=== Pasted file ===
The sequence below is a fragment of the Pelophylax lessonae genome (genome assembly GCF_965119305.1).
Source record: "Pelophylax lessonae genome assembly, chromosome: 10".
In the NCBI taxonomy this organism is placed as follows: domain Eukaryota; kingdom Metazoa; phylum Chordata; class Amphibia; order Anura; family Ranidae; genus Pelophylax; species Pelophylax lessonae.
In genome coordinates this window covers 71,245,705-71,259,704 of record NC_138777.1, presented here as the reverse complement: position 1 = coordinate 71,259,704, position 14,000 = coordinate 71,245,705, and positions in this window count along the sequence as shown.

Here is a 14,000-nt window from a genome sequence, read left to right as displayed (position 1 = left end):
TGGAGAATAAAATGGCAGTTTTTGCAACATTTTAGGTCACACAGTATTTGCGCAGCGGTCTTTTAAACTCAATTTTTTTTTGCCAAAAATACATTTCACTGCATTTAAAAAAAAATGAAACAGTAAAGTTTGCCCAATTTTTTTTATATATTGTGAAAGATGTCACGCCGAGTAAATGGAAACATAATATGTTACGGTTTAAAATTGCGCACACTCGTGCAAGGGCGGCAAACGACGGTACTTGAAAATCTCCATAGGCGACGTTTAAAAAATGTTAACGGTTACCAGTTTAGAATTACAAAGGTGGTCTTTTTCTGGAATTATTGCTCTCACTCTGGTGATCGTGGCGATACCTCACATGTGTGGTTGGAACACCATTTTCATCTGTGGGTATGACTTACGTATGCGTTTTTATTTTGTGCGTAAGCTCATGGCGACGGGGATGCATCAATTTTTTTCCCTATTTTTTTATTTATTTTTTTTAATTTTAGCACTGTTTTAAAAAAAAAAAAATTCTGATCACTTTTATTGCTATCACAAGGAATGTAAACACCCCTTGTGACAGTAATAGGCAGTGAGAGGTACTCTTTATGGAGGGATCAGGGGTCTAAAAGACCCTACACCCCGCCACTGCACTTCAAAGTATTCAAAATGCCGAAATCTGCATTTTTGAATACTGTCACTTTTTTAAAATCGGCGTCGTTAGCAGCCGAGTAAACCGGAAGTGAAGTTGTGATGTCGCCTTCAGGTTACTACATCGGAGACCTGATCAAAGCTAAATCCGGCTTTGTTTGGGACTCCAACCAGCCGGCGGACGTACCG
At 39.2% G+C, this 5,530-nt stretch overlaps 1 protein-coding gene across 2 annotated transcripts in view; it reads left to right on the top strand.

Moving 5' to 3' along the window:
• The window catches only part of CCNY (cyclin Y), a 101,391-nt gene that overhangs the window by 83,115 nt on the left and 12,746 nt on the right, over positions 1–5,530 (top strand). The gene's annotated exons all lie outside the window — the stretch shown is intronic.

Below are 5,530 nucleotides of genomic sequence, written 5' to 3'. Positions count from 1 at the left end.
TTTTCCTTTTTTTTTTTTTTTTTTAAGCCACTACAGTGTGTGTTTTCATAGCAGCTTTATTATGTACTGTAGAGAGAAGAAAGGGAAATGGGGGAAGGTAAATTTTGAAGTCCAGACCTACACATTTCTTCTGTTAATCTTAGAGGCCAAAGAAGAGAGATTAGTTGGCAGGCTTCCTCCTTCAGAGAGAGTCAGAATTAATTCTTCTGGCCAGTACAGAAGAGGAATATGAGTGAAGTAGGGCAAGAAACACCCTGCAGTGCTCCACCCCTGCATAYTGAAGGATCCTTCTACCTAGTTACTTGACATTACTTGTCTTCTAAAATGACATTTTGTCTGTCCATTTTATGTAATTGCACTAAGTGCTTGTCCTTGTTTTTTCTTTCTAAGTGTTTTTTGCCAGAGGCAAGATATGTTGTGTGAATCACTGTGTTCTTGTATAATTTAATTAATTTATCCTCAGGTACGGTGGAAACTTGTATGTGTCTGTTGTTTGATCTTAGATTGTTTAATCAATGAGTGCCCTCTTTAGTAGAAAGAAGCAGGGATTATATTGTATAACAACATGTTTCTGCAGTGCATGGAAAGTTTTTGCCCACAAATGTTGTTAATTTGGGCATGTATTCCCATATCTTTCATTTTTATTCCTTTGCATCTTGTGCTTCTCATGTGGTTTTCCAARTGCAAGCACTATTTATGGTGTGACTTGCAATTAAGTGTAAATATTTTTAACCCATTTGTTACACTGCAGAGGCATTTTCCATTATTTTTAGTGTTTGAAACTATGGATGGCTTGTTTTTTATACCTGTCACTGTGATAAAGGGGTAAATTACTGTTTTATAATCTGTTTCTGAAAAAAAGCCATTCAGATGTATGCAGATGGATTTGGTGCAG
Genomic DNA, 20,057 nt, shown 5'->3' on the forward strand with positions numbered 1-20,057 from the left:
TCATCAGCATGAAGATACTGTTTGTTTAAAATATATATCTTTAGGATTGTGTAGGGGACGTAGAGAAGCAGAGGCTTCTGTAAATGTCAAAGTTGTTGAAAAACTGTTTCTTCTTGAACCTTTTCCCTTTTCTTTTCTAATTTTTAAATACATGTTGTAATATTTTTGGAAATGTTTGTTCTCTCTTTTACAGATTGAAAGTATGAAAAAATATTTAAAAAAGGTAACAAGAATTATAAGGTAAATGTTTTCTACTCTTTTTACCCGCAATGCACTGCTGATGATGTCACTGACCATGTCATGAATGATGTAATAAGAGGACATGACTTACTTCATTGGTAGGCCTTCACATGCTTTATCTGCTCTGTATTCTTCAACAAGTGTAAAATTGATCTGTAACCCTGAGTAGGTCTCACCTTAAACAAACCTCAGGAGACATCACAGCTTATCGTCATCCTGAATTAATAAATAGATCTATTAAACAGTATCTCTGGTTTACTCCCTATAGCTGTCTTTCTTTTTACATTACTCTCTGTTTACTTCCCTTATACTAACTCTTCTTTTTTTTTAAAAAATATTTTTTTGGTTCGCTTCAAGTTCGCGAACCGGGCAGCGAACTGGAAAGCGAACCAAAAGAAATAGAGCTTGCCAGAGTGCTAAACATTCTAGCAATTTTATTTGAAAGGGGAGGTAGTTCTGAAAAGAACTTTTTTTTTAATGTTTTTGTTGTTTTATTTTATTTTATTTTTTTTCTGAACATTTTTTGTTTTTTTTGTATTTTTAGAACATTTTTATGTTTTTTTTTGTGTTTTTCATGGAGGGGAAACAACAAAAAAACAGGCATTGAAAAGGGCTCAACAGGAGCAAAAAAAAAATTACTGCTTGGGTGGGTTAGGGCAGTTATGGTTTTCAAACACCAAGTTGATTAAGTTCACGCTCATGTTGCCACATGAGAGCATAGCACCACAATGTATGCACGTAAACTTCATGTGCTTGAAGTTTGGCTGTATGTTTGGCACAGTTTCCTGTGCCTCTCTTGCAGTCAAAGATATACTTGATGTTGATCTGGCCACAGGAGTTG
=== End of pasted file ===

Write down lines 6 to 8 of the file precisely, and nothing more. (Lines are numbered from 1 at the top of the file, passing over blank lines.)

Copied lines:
TGGAGAATAAAATGGCAGTTTTTGCAACATTTTAGGTCACACAGTATTTGCGCAGCGGTCTTTTAAACTCAATTTTTTTTTGCCAAAAATACATTTCACTGCATTTAAAAAAAAATGAAACAGTAAAGTTTGCCCAATTTTTTTTATATATTGTGAAAGATGTCACGCCGAGTAAATGGAAACATAATATGTTACGGTTTAAAATTGCGCACACTCGTGCAAGGGCGGCAAACGACGGTACTTGAAAATCTCCATAGGCGACGTTTAAAAAATGTTAACGGTTACCAGTTTAGAATTACAAAGGTGGTCTTTTTCTGGAATTATTGCTCTCACTCTGGTGATCGTGGCGATACCTCACATGTGTGGTTGGAACACCATTTTCATCTGTGGGTATGACTTACGTATGCGTTTTTATTTTGTGCGTAAGCTCATGGCGACGGGGATGCATCAATTTTTTTCCCTATTTTTTTATTTATTTTTTTTAATTTTAGCACTGTTTTAAAAAAAAAAAAATTCTGATCACTTTTATTGCTATCACAAGGAATGTAAACACCCCTTGTGACAGTAATAGGCAGTGAGAGGTACTCTTTATGGAGGGATCAGGGGTCTAAAAGACCCTACACCCCGCCACTGCACTTCAAAGTATTCAAAATGCCGAAATCTGCATTTTTGAATACTGTCACTTTTTTAAAATCGGCGTCGTTAGCAGCCGAGTAAACCGGAAGTGAAGTTGTGATGTCGCCTTCAGGTTACTACATCGGAGACCTGATCAAAGCTAAATCCGGCTTTGTTTGGGACTCCAACCAGCCGGCGGACGTACCG
At 39.2% G+C, this 5,530-nt stretch overlaps 1 protein-coding gene across 2 annotated transcripts in view; it reads left to right on the top strand.

Moving 5' to 3' along the window: